No. 132 "How and When the Island got Bigger - or so it Seemed"
The refugees from the Banks who landed at the Island after the storms of 1896 and again 1899 set up their homes almost entirely along a narrow swath of land on the Island’s south shore. From there they could look towards, and on clear days, even see the glistening sand hills of the places they had left behind. More practically, they could easily work the same marshes and bays that they and their forbearers had harvested from as far back as any of them could remember, or had even heard about. Within a few years the large majority of homes were stacked, sometimes literally, between the shore and the main road that had been cut generations before from Shell Point to Red Hill.
Nestling the newcomers among the Island natives proved fairly simple since most of them had relatives already here, and there soon developed family-centered neighborhoods that stretched from the Yeomans clan at Shell Point at the East’ard all the way to the Brookses at Rush and Harkers Points at the West’ard – with Roses, Gaskills, Lewises, Nelsons, Davises, Fulfords, Styrons, Moores, and Hancocks in between. Beyond that there were several clusters of Guthries and Willises, and especially the later, almost everywhere as well as among themselves.
|Aerial view of the Island taken in the 1940s showing that|
homes were almost entirely along the south-facing shoreline
These south shore enclaves continued to grow, but mostly by subdividing the land already claimed by each family for three or more generations. Multi-acre plots were divided and carved time after time until by the mid 1960’s most homes sat on plots of a quarter acre or even less - sometimes much less, and with boundaries that resembled randomly shaped patterns much more than the squares or rectangles of more typical land development.
But even with that, the available land along the shoreline was all but gone by the time I came along, and it was obvious that development would have to spread much farther inland for there to be enough room for any new homes and families. Fortunately that was made possible when by the early sixties, two of the Island’s longest-standing and original families came to the rescue with development plans that opened up most of the rest of the Island to new homes and neighborhoods.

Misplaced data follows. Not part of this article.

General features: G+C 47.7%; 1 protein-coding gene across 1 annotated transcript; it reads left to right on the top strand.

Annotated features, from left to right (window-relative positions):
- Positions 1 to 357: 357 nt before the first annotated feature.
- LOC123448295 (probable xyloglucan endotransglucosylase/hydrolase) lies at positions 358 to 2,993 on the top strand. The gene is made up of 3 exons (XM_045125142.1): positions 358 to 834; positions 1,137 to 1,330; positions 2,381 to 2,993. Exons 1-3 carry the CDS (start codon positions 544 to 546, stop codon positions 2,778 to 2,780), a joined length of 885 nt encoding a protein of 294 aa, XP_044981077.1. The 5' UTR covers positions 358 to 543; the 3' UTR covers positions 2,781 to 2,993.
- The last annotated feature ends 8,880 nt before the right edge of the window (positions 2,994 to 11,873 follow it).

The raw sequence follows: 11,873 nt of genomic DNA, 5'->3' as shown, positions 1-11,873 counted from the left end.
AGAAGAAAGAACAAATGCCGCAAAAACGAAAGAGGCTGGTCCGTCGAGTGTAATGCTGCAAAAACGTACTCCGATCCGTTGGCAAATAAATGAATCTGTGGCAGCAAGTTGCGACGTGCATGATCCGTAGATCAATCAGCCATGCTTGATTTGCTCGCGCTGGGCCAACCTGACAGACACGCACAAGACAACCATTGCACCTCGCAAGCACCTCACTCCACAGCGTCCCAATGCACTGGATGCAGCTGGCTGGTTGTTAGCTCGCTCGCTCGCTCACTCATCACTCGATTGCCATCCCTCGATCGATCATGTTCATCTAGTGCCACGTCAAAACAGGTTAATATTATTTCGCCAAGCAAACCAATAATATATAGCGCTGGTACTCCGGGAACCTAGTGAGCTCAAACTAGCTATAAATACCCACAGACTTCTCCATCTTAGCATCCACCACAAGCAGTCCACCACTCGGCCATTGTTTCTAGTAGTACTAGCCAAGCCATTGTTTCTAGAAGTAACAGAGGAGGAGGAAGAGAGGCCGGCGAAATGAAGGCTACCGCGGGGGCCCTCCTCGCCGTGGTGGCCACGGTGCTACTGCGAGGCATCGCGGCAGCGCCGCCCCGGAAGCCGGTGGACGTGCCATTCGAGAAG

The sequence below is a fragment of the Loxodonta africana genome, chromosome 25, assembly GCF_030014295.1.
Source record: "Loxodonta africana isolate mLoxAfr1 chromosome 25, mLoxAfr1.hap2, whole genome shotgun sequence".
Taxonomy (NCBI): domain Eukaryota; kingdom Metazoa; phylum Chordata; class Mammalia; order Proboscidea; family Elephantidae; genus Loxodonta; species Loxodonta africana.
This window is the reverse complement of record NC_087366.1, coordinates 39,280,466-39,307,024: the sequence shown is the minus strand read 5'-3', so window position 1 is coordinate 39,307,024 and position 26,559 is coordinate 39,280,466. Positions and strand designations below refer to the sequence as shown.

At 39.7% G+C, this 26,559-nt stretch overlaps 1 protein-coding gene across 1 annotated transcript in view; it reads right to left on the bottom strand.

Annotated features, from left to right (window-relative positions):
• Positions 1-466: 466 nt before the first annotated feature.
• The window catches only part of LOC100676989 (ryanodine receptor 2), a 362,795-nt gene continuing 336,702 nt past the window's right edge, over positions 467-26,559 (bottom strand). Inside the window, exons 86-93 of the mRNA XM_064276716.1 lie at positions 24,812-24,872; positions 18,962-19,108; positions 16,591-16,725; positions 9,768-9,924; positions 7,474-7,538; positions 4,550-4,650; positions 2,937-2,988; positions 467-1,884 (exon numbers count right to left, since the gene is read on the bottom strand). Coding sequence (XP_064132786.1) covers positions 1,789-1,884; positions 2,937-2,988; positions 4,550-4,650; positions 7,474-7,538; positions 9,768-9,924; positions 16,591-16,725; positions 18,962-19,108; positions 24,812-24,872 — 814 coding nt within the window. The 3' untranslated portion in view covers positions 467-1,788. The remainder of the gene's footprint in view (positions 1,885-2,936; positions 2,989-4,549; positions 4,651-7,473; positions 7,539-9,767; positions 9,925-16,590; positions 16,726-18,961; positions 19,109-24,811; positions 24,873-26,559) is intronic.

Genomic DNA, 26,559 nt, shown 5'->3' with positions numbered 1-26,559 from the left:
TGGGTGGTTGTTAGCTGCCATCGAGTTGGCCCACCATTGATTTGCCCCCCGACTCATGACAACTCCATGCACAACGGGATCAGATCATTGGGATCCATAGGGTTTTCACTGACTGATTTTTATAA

The Davises and Fulfords had been living on Harkers Island for almost two centuries by the time the exodus from the Banks and their arrival at the Island began. Their heirs, especially Earl Davis and Owen Fulford, still maintained title and ownership to most of what had remained undeveloped more than half a century after that initial influx. By the sixties both of them began to formally develop that acreage into real subdivisions, with plots and roads that they offered for sale. This was just in time for the baby-boomers of my generation.
By the early seventies they were not only selling, but financing the sale of mostly half-acre plots in developments that soon reached all the way across the Island to the Bay, as most of the north side of the Island was called, and that stretched from the East’ard all the way to the Bridge. Within two decades the number of homes on the Island had more than doubled. Perhaps more important than the increase in available lots, was that it was timed exactly right to allow at least one more generation of Harkers Islanders to remain close to their families and the livelihoods that had sustained them for so many years.